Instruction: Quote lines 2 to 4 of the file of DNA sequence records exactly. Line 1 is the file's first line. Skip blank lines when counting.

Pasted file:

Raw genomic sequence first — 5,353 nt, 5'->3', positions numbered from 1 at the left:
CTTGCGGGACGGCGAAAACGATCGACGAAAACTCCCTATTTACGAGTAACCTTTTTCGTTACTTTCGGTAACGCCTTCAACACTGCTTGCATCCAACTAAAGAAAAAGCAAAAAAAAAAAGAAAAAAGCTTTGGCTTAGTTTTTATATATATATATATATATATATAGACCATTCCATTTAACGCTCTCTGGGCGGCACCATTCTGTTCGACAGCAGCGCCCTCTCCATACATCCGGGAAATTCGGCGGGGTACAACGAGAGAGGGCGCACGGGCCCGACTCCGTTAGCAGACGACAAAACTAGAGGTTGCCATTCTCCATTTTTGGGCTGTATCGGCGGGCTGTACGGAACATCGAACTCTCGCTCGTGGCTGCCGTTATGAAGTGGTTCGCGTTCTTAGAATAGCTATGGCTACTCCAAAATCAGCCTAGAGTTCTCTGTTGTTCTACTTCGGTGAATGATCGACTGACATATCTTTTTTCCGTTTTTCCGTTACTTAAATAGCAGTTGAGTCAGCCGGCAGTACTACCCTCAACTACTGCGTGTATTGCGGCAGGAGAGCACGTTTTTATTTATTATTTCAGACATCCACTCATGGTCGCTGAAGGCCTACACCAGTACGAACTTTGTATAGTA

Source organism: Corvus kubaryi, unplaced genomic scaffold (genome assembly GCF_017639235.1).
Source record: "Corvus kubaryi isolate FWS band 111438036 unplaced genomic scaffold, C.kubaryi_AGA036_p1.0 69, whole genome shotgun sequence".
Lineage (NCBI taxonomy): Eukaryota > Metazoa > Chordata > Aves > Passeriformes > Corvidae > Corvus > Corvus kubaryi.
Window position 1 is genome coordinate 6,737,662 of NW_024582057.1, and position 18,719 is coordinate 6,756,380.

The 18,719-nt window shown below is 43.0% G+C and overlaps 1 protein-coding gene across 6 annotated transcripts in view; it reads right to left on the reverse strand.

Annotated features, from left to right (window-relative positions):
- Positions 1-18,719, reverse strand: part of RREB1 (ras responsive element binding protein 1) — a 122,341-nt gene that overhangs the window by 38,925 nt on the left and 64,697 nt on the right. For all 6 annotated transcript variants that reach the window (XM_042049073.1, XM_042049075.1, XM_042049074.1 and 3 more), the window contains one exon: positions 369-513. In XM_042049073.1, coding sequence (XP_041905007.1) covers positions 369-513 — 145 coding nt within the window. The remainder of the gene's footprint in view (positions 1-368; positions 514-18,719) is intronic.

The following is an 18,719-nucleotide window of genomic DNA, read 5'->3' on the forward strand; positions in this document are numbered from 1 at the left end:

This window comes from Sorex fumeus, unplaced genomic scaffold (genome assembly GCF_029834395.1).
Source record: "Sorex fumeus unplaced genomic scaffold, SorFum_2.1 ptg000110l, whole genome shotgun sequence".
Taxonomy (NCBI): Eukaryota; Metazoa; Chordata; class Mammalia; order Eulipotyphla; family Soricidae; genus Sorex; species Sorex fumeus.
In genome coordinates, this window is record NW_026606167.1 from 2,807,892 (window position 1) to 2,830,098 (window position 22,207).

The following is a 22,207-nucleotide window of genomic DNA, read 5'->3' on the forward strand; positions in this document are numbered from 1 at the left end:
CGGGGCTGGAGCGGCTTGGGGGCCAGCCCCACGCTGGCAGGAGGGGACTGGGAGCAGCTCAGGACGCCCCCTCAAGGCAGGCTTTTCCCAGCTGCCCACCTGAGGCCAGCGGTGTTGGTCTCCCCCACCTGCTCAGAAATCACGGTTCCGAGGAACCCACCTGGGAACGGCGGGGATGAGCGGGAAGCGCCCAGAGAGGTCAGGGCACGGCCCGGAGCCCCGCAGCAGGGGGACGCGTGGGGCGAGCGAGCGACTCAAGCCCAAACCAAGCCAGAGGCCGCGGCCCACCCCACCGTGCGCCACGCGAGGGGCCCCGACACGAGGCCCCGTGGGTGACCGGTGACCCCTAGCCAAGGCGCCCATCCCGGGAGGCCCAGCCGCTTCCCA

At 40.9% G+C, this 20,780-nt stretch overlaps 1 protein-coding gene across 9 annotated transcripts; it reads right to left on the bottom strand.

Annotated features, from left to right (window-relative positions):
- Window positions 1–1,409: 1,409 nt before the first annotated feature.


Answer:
CTTGCGGGACGGCGAAAACGATCGACGAAAACTCCCTATTTACGAGTAACCTTTTTCGTTACTTTCGGTAACGCCTTCAACACTGCTTGCATCCAACTAAAGAAAAAGCAAAAAAAAAAAGAAAAAAGCTTTGGCTTAGTTTTTATATATATATATATATATATATAGACCATTCCATTTAACGCTCTCTGGGCGGCACCATTCTGTTCGACAGCAGCGCCCTCTCCATACATCCGGGAAATTCGGCGGGGTACAACGAGAGAGGGCGCACGGGCCCGACTCCGTTAGCAGACGACAAAACTAGAGGTTGCCATTCTCCATTTTTGGGCTGTATCGGCGGGCTGTACGGAACATCGAACTCTCGCTCGTGGCTGCCGTTATGAAGTGGTTCGCGTTCTTAGAATAGCTATGGCTACTCCAAAATCAGCCTAGAGTTCTCTGTTGTTCTACTTCGGTGAATGATCGACTGACATATCTTTTTTCCGTTTTTCCGTTACTTAAATAGCAGTTGAGTCAGCCGGCAGTACTACCCTCAACTACTGCGTGTATTGCGGCAGGAGAGCACGTTTTTATTTATTATTTCAGACATCCACTCATGGTCGCTGAAGGCCTACACCAGTACGAACTTTGTATAGTA

Source organism: Corvus kubaryi, unplaced genomic scaffold (genome assembly GCF_017639235.1).
Source record: "Corvus kubaryi isolate FWS band 111438036 unplaced genomic scaffold, C.kubaryi_AGA036_p1.0 69, whole genome shotgun sequence".